Named one of America’s most promising companies by Forbes, Modernizing Medicine’s cloud-based system and robust ophthalmology platform continue to stand out in the EHR field.
by David A. Goldman, MD
While an electronic health record (EHR) system may never be as fast as paper for the first patient encounter, the overall advantages of an EHR system far outweigh the extra time during that initial meeting. Follow-up visits, for example, can be documented much more quickly than with paper. When I made the decision to go into private practice a little over three years ago, I looked for a good EHR system and didn’t see anything appealing until I found Modernizing Medicine’s specialty-specific system, modmed Ophthalmology™. I was impressed with their native iPad application and progressive outlook.
Shortly thereafter I met the co-founders of the company, Dan Cane and Dr. Michael Sherling. I had experience in a former life doing some computer coding, and Modernizing Medicine’s approach is not to teach coders how to create medical software but to teach physicians how to code. I soon became their team leader for the anterior segment.
Things have changed quickly. These days, when I go to the surgery center, my colleagues that are on other EHR systems are still coming in with huge stacks of paper, and I’m coming in with just my iPhone and my iPad and seeing the real topography images and IOL calculations in high definition.
Cloud-Based and Smart
Medical practices are at the stage where they are not just looking into but purchasing EHR systems—and not everyone is satisfied. Some of the inferior products out there will likely disappear. Many companies don’t have the infrastructure to keep pace with all of the changes that EHR systems need to adapt to, as they require continuous programming. We have already started to see acquisitions in which companies are acquiring multiple EHR platforms, although no one to my knowledge has effectively merged platforms. I think at some point in the near future, only a few EHR systems will be left on the playing field. And Modernizing Medicine will be one of them, for a number of reasons.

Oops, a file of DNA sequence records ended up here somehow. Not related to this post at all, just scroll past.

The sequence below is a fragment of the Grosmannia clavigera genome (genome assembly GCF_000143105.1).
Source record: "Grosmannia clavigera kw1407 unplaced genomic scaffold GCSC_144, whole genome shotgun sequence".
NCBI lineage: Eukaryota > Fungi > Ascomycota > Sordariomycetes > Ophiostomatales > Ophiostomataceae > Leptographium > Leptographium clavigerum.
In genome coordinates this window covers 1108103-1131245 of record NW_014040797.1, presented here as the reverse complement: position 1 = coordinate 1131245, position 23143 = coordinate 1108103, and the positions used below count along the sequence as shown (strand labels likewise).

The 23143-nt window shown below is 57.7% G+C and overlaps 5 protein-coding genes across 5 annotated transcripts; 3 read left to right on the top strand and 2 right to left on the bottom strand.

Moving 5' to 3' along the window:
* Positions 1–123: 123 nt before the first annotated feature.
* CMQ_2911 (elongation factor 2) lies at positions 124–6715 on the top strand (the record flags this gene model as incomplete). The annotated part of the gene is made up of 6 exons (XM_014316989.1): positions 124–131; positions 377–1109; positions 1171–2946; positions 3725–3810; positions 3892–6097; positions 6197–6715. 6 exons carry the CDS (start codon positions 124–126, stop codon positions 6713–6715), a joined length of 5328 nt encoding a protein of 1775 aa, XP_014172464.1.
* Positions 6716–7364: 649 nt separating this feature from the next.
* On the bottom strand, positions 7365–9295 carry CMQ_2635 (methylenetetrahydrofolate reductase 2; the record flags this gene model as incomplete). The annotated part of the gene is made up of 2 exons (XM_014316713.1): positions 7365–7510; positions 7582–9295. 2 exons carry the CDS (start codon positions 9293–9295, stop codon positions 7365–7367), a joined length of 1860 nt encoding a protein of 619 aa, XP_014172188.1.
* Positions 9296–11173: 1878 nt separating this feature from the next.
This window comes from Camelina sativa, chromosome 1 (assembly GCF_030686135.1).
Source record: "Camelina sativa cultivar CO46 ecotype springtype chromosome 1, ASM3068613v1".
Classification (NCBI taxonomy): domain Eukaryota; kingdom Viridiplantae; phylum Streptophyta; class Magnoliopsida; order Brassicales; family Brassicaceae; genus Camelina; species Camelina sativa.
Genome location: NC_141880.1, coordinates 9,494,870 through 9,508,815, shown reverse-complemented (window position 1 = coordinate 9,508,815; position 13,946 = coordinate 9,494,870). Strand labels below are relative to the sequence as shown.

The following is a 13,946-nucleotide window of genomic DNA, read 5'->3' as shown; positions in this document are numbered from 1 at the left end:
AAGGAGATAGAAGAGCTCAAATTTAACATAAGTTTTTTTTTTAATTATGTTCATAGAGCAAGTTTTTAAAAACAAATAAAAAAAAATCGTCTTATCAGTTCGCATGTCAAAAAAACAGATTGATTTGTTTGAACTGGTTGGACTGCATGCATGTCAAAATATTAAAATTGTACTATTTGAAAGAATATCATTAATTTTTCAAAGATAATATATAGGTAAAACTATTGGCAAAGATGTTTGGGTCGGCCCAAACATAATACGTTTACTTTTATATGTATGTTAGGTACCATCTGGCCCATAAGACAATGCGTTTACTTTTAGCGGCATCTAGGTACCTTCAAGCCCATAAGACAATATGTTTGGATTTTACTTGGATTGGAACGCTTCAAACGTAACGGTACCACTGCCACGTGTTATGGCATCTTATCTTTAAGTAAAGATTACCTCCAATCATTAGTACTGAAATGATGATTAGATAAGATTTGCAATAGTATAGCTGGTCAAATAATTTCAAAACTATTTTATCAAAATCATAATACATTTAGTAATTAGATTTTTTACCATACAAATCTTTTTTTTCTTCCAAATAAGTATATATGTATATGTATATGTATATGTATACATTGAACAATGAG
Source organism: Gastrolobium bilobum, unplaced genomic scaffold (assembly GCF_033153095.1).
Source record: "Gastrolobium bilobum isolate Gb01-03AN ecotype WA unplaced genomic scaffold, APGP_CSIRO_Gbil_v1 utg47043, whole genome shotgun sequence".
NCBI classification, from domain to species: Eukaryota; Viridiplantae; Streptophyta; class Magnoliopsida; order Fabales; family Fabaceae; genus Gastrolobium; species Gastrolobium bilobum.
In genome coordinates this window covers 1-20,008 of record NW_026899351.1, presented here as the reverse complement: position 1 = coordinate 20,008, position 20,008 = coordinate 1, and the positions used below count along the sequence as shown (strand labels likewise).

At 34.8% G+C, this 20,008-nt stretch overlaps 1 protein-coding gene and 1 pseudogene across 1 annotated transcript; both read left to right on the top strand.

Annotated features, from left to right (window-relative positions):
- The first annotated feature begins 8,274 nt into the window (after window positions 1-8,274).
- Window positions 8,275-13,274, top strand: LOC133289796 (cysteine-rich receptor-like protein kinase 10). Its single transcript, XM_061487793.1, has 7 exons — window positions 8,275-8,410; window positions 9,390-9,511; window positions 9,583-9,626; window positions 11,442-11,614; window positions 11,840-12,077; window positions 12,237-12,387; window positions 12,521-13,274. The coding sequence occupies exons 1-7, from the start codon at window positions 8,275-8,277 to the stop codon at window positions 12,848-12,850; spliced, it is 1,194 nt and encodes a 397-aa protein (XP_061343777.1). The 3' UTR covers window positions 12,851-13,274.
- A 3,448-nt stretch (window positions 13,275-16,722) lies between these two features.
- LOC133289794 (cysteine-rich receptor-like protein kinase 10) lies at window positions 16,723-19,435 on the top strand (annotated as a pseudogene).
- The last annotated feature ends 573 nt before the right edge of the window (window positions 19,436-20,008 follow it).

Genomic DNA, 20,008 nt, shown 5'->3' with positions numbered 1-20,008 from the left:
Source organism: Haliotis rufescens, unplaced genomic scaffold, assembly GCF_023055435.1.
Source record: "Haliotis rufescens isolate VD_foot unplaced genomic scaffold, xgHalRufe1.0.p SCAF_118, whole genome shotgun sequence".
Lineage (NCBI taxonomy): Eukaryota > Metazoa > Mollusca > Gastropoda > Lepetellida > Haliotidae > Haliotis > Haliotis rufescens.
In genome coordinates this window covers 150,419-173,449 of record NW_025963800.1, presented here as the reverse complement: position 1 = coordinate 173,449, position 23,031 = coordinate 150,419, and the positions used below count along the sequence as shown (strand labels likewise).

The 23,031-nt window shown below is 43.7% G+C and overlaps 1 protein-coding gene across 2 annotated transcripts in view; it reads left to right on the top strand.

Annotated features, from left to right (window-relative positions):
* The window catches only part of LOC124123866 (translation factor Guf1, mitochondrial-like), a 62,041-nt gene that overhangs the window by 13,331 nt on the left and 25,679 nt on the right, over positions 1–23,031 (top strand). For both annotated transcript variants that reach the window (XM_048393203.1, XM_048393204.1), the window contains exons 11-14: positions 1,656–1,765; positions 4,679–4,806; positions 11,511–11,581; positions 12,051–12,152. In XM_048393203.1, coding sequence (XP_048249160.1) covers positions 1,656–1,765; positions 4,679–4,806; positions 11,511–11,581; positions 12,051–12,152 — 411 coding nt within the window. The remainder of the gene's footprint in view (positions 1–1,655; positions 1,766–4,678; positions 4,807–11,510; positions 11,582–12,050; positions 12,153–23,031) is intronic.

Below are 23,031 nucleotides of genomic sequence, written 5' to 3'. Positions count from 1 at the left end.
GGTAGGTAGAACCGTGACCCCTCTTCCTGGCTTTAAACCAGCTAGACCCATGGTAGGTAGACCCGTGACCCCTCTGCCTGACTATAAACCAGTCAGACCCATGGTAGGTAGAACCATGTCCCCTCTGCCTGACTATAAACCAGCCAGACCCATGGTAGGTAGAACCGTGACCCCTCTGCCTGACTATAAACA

First, it’s cloud-based, and I think this is the one and only way to do EHR systems. The way our medical records need to be maintained is always changing, whether it be ICD codes, meaningful use requirements, the physician quality reporting system (PQRS), etc. Purchasing a single EHR system means that within a few months it will be out of date already. With a cloud-based system like Modernizing Medicine’s, I pay a monthly subscription; every time an update is needed, it is made automatically and at no extra charge. I don’t need a big IT department to make sure everything is running correctly, just an Internet connection. I even have one cellular-enabled iPad in case I have a problem with my Internet service. It hasn’t happened yet, but if it does, I can just click on the cellular service on my iPad, and I’m up and running again.
Having a cloud-based system also makes doing things like prescribing medication simple and easy. When I get a call over the weekend, I know exactly who the patient is very quickly. I have the patient’s pharmacy information stored so medications can be refilled with a couple of clicks.